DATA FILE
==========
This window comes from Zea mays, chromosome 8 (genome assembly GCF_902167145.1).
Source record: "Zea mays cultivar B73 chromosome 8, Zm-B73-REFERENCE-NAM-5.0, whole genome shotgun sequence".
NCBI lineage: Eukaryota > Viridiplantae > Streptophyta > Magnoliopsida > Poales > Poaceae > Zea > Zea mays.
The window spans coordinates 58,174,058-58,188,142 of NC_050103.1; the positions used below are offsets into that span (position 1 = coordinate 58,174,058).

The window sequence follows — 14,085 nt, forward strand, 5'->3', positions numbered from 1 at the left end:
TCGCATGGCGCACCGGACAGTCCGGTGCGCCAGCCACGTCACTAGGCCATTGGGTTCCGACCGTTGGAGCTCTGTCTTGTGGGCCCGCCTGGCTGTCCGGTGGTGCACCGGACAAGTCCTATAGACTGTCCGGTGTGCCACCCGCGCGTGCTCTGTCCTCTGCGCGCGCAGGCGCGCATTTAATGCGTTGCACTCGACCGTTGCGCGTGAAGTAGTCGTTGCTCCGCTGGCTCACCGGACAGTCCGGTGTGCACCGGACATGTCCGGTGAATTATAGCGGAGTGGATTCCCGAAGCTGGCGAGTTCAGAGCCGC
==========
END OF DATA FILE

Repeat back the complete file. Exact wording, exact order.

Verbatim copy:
This window comes from Zea mays, chromosome 8 (genome assembly GCF_902167145.1).
Source record: "Zea mays cultivar B73 chromosome 8, Zm-B73-REFERENCE-NAM-5.0, whole genome shotgun sequence".
NCBI lineage: Eukaryota > Viridiplantae > Streptophyta > Magnoliopsida > Poales > Poaceae > Zea > Zea mays.
The window spans coordinates 58,174,058-58,188,142 of NC_050103.1; the positions used below are offsets into that span (position 1 = coordinate 58,174,058).

The window sequence follows — 14,085 nt, forward strand, 5'->3', positions numbered from 1 at the left end:
TCGCATGGCGCACCGGACAGTCCGGTGCGCCAGCCACGTCACTAGGCCATTGGGTTCCGACCGTTGGAGCTCTGTCTTGTGGGCCCGCCTGGCTGTCCGGTGGTGCACCGGACAAGTCCTATAGACTGTCCGGTGTGCCACCCGCGCGTGCTCTGTCCTCTGCGCGCGCAGGCGCGCATTTAATGCGTTGCACTCGACCGTTGCGCGTGAAGTAGTCGTTGCTCCGCTGGCTCACCGGACAGTCCGGTGTGCACCGGACATGTCCGGTGAATTATAGCGGAGTGGATTCCCGAAGCTGGCGAGTTCAGAGCCGC